The heart is made up of 3 layers. The innermost layer is called the endocardium. This layer forms the inner lining of cavities and also constitutes valves, which are very important for pumping. The second layer around the endocardium is called the myocardium. This is a layer of the heart muscle.
You can read more about how blood flows in your heart in our article here and read more about how heart valves function here and the cardiac cycle here.
The outermost layer is known as the pericardium. This layer forms the outer shell and protects the heart. The pericardium is a double-layered sac-like structure, with a tiny amount of fluid in between for lubrication.
The quantity of fluid between these layers increases when there is injury or trauma to the chest, internal bleeding or inflammation due to disease in the pericardium. Instead of acting like lubrication for the heart, it now starts building resistance to the heart’s pumping action. This puts more pressure on the heart and starts affecting its pumping ability. This is known as pericardial effusion.
When there’s too much fluid inside the pericardium, the heart has no room to expand and fill up blood. This is like trying to blow a balloon inside a bottle. This condition is known as cardiac tamponade and can cause the heart to stop in a matter of minutes to hours if left untreated.
Inflammation (the reaction of your tissues to an irritant or infection) of the pericardium is called pericarditis. Inflammation causes fluid to build up in the tissue, accumulating in the pericardial space, causing pericardial effusion.
Some common causes include:
Pericardial effusion is a severe condition with high risk, and it's always recommended to get medical care. However, every instance of the pericardial effusion may not be life-threatening or even symptomatic. The risk level depends on several factors, like causative agents, the amount of fluid accumulation, and the pace of fluid accumulation. A smaller amount of fluid in an effusion may resolve on its own.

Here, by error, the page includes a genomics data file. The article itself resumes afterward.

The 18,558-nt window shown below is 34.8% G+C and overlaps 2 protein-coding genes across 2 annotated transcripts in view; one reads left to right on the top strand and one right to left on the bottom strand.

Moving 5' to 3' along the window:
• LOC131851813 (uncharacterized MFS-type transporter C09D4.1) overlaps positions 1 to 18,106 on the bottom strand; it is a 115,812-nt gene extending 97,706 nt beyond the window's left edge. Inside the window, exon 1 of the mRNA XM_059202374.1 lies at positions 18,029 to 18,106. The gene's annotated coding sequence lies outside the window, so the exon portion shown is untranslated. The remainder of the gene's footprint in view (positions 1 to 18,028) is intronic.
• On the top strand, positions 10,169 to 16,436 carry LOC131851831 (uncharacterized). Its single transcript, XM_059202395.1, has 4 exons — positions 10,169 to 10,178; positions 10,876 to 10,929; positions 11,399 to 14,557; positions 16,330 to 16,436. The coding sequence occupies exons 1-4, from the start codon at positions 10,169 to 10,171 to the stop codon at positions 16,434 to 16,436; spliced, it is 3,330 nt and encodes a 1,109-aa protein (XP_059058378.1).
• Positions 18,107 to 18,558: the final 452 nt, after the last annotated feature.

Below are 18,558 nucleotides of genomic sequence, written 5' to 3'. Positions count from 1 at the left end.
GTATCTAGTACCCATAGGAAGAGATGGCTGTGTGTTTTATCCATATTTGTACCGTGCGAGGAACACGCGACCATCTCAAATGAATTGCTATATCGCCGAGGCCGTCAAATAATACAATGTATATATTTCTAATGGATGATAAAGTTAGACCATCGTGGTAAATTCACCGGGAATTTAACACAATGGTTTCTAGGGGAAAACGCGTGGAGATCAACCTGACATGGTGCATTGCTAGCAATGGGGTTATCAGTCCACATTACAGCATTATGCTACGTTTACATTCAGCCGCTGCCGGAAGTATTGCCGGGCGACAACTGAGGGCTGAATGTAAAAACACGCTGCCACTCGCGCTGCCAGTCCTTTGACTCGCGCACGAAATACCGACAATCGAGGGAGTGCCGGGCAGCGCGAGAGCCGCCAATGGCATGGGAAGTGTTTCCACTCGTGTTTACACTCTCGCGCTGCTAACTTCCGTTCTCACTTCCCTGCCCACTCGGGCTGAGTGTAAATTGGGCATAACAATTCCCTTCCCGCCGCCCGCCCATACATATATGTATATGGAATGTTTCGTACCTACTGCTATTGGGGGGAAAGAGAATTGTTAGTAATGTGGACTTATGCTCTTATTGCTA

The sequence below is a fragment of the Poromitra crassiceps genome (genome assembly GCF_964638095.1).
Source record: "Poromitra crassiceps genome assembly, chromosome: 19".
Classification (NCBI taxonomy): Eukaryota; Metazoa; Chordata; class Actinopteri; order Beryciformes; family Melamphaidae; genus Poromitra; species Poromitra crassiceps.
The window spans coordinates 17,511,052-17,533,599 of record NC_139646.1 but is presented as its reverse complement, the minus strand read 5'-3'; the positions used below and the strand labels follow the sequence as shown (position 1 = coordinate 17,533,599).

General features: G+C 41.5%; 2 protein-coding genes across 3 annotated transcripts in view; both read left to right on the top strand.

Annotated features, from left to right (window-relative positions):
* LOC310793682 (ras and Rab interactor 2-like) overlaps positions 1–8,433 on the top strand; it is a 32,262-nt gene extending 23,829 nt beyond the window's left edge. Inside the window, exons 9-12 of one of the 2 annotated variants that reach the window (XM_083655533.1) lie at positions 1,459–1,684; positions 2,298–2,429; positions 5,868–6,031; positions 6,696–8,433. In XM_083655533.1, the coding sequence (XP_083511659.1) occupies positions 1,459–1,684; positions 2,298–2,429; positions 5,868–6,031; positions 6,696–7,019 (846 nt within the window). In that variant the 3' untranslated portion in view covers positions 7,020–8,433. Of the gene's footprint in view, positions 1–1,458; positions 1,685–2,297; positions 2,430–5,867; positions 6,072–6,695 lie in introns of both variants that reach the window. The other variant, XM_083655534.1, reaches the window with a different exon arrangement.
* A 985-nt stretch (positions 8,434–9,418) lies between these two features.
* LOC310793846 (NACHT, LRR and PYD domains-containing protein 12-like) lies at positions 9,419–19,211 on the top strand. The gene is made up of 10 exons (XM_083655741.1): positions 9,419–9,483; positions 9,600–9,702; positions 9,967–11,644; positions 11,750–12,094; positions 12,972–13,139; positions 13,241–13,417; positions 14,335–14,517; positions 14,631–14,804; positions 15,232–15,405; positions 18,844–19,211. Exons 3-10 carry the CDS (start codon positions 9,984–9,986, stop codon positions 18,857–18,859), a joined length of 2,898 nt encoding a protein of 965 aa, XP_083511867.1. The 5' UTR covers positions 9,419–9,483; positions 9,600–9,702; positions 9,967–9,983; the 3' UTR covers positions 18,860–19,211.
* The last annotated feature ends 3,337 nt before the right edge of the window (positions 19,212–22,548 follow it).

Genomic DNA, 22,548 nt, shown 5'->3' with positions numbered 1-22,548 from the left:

A suddenly forming effusion that is filling up fast is certainly a cause for alarm and could result in serious complications or death. On the other hand, a slowly filling effusion may take weeks or months before symptoms start showing. Your doctor will evaluate the cause of the effusion and the severity or risk and suggest the best course of treatment.
When the pericardial effusion is small or happens slowly, there may not be much or any symptoms seen. However, if it fills up fast, cardiac tamponade and stoppage of the heart can occur.
The main symptoms of pericardial effusion include:
You can read more about the diagnosis and treatment of pericardial effusion and other pericardial conditions in our article here.